Cystitis is caused by germs, most often bacteria. These organisms enter the urethra and then the bladder and can cause an infection. The infection commonly develops in the bladder. It can also spread to the kidneys.
Most of the time, your body can get rid of these bacteria when you urinate. But, the bacteria can stick to the wall of the urethra or bladder, or grow so fast that some stay in the bladder.
Women tend to get infections more often than men. This happens because their urethra is shorter and closer to the anus. Women are more likely to get an infection after sexual intercourse or when using a diaphragm for birth control. Menopause also increases the risk for a urinary tract infection.
The following also increase your chances of having cystitis:
A tube called a urinary catheter inserted in your bladder
Older age (especially in people who live in nursing homes)
Problems fully emptying your bladder (urinary retention)
Procedures that involve the urinary tract
Staying still (immobile) for a long period of time (for example, when you are recovering from a hip fracture)
Most cases are caused by Escherichia coli (E. coli), a type of bacteria found in the intestines.
The symptoms of a bladder infection include:
Cloudy or bloody urine
Strong or foul smelling urine
Low fever (not everyone will have a fever)
Pain or burning with urination
Pressure or cramping in the lower middle abdomen or back
Strong need to urinate often, even right after the bladder has been emptied
Often in an elderly person, mental changes or confusion are the only signs of a possible urinary tract infection.
Exams and Tests
In most cases, a urine sample is collected to do the following tests:
Urinalysis. This test is done to look for white blood cells, red blood cells, bacteria, and to check for certain chemicals, such as nitrites in the urine. Most of the time, your health care provider can diagnose an infection using a urinalysis.
Urine culture. A clean catch urine sample may be needed to identify the bacteria in the urine and decide on the correct antibiotic.
Antibiotics taken by mouth are most often given to prevent the infection from spreading to the kidneys.
For a simple bladder infection, you will take antibiotics for 3 days (women) or 7 - 14 days (men). For a bladder infection with complications such as pregnancy or diabetes, or a mild kidney infection, you will most often take antibiotics for 7 - 14 days.
It is important that you finish all the antibiotics prescribed, even if you feel better before the end of your treatment. People who do not finish their antibiotics may develop an infection that is harder to treat.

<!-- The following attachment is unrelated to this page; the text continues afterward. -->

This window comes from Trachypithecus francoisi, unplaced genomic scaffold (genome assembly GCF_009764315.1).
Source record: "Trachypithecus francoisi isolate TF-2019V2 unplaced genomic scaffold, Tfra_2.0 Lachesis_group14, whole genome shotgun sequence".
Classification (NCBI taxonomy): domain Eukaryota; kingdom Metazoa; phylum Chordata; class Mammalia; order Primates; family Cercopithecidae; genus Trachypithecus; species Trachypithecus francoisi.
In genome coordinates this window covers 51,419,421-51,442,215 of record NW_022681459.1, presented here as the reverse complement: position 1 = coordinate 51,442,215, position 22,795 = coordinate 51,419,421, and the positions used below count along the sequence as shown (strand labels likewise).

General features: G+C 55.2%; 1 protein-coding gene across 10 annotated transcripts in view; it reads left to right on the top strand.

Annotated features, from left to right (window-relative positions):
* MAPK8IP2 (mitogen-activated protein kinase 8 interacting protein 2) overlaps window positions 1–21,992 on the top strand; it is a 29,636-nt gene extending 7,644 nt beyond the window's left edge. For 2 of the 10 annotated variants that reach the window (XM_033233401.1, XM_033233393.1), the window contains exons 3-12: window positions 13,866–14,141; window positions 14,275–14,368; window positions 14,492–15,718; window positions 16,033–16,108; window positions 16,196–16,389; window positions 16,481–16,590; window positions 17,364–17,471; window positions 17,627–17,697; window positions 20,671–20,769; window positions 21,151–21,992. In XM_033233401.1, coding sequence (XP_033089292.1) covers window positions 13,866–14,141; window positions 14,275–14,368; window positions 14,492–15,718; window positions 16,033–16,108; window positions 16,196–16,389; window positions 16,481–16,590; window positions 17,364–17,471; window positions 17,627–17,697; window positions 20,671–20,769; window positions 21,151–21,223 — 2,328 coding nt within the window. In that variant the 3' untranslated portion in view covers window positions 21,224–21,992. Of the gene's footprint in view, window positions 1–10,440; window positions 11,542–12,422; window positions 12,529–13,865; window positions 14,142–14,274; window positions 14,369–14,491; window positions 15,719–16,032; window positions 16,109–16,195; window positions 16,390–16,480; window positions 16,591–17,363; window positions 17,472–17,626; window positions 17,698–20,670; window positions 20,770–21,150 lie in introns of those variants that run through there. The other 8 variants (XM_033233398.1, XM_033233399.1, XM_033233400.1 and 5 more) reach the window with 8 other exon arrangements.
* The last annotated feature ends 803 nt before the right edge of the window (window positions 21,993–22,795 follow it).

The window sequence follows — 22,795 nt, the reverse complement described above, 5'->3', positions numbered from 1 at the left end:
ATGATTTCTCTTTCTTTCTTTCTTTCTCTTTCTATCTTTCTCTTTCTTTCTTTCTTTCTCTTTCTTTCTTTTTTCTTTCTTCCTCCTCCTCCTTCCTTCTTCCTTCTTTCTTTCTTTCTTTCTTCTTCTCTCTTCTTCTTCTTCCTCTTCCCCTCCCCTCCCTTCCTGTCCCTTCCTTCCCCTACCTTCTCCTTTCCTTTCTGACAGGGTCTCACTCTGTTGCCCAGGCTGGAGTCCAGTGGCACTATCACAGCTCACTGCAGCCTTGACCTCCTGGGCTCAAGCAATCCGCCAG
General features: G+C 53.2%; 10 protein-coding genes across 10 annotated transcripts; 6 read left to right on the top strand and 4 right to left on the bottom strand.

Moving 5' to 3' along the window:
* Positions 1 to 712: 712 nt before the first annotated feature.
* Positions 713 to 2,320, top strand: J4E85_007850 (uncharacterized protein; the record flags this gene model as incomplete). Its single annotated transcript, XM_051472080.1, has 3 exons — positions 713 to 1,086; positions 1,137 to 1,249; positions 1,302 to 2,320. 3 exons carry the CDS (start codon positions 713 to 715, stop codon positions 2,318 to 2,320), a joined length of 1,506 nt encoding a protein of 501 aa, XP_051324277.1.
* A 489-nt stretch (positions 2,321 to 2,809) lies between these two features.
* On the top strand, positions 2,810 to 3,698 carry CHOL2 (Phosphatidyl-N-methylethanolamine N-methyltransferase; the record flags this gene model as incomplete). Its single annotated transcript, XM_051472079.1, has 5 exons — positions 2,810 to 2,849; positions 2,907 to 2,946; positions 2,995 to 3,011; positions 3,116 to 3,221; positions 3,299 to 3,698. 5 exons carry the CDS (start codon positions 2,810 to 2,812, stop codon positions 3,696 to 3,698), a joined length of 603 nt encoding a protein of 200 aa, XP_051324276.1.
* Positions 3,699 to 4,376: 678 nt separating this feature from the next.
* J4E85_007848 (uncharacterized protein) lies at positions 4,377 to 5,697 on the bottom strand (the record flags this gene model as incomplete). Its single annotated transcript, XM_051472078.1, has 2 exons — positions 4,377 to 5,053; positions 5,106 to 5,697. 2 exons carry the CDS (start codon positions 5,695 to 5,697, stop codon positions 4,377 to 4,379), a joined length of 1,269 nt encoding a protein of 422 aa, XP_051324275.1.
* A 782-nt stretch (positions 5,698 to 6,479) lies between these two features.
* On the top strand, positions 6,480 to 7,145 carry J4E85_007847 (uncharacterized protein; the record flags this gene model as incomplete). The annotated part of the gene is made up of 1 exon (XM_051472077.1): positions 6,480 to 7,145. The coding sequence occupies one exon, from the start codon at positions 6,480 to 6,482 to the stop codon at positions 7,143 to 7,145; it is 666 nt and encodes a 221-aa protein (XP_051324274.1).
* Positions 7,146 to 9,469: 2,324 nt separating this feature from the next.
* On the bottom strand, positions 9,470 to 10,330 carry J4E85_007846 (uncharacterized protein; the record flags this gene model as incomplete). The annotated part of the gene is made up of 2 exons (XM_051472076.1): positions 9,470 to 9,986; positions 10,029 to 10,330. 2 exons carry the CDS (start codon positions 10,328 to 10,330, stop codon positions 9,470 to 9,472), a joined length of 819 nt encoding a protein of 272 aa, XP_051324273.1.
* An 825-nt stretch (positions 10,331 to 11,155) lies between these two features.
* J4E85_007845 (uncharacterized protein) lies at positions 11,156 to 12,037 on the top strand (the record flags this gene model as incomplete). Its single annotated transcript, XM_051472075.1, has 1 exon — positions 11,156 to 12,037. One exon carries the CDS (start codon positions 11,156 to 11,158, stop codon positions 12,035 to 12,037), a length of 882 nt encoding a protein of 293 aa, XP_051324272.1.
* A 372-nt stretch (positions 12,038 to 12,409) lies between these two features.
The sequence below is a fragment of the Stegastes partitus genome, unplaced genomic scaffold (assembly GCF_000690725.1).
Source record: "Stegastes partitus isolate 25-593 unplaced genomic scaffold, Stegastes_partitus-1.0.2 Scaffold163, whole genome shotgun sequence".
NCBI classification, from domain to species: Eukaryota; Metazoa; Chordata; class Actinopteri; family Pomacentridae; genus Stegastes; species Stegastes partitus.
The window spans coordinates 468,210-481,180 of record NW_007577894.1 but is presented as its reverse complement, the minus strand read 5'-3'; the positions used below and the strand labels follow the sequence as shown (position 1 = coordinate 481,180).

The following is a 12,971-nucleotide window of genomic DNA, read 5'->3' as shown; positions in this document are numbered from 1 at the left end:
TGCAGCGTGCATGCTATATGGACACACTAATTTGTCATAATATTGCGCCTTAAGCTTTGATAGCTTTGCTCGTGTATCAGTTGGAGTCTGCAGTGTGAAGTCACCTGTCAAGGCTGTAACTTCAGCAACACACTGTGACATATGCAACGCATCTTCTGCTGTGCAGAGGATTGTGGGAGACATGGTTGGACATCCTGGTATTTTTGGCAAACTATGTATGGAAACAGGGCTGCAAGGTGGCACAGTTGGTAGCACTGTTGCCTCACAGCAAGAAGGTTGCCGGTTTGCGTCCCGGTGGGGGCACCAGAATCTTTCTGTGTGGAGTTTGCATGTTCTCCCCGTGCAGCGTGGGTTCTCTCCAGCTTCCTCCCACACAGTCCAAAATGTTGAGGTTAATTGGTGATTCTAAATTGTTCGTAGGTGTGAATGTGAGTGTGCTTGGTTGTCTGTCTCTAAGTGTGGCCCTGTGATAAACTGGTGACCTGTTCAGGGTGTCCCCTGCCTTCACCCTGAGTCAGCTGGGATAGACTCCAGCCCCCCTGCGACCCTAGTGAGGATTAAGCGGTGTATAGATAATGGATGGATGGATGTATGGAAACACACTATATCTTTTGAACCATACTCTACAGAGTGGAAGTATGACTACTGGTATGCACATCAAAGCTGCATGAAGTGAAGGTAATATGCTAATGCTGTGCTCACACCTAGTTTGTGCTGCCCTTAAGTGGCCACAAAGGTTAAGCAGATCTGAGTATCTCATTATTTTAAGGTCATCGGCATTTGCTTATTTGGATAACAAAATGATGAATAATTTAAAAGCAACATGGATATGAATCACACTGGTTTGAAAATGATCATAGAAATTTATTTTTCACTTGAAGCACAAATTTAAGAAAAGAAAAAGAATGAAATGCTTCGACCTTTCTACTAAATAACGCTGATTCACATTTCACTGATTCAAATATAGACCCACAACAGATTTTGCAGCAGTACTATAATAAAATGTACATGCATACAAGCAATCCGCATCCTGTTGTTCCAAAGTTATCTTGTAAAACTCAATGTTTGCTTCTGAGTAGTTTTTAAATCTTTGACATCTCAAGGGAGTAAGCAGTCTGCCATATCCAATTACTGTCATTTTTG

Your health care provider will also want to know if you are pregnant.
Your health care provider may prescribe medicines to ease discomfort. Phenazopyridine hydrochloride (Pyridium) is the most common of this type of drug. You will still need to take antibiotics.
Everyone with a bladder infection should drink plenty of water.
Some women have repeat bladder infections. Your health care provider may suggest treatments such as:
Taking a single dose of an antibiotic after sexual contact may prevent these infections if they occur after sexual activity.
Keeping a 3-day course of antibiotics at home to use for infections, based on their symptoms.
Taking a single, daily dose of an antibiotic to prevent infections.
Over-the-counter products that increase acid in the urine, such as ascorbic acid or cranberry juice, may be recommended. These medicines lower the concentration of bacteria in the urine.
Follow-up may include urine cultures to make sure the bacterial infection is gone.
Most cases of cystitis are uncomfortable, but go away without complications after treatment.
When to Contact a Medical Professional
Call your health care provider if:
You have symptoms of cystitis
You have already been diagnosed and symptoms get worse
You develop new symptoms such as fever, back pain, stomach pain, or vomiting.
American College of Obstetricians and Gynecologists (ACOG). Treatment of urinary tract infections in nonpregnant women. Obstet Gynecol. 2008;111(3):785-794.
Gupta K, Hooton TM, Naber KG, et al. International clinical practice guidelines for the treatment of acute uncomplicated cystitis and pyelonephritis in women: A 2010 update by the Infectious Diseases Society of America and the European Society for Microbiology and Infectious Diseases. Clin Infect Dis. 2011; Mar;52(5):e103-20.
Society of Obstetricians and Gynaecologists of Canada (SOGC). Recurrent urinary tract infection. J Obstet Gynaecol Can. 2010;32(11):1082-1090.
Linda J. Vorvick, MD, Medical Director and Director of Didactic Curriculum, MEDEX Northwest Division of Physician Assistant Studies, Department of Family Medicine, UW Medicine, School of Medicine, University of Washington, Seattle, WA. Also reviewed by David Zieve, MD, MHA, Isla Ogilvie, PhD, and the A.D.A.M. Editorial team.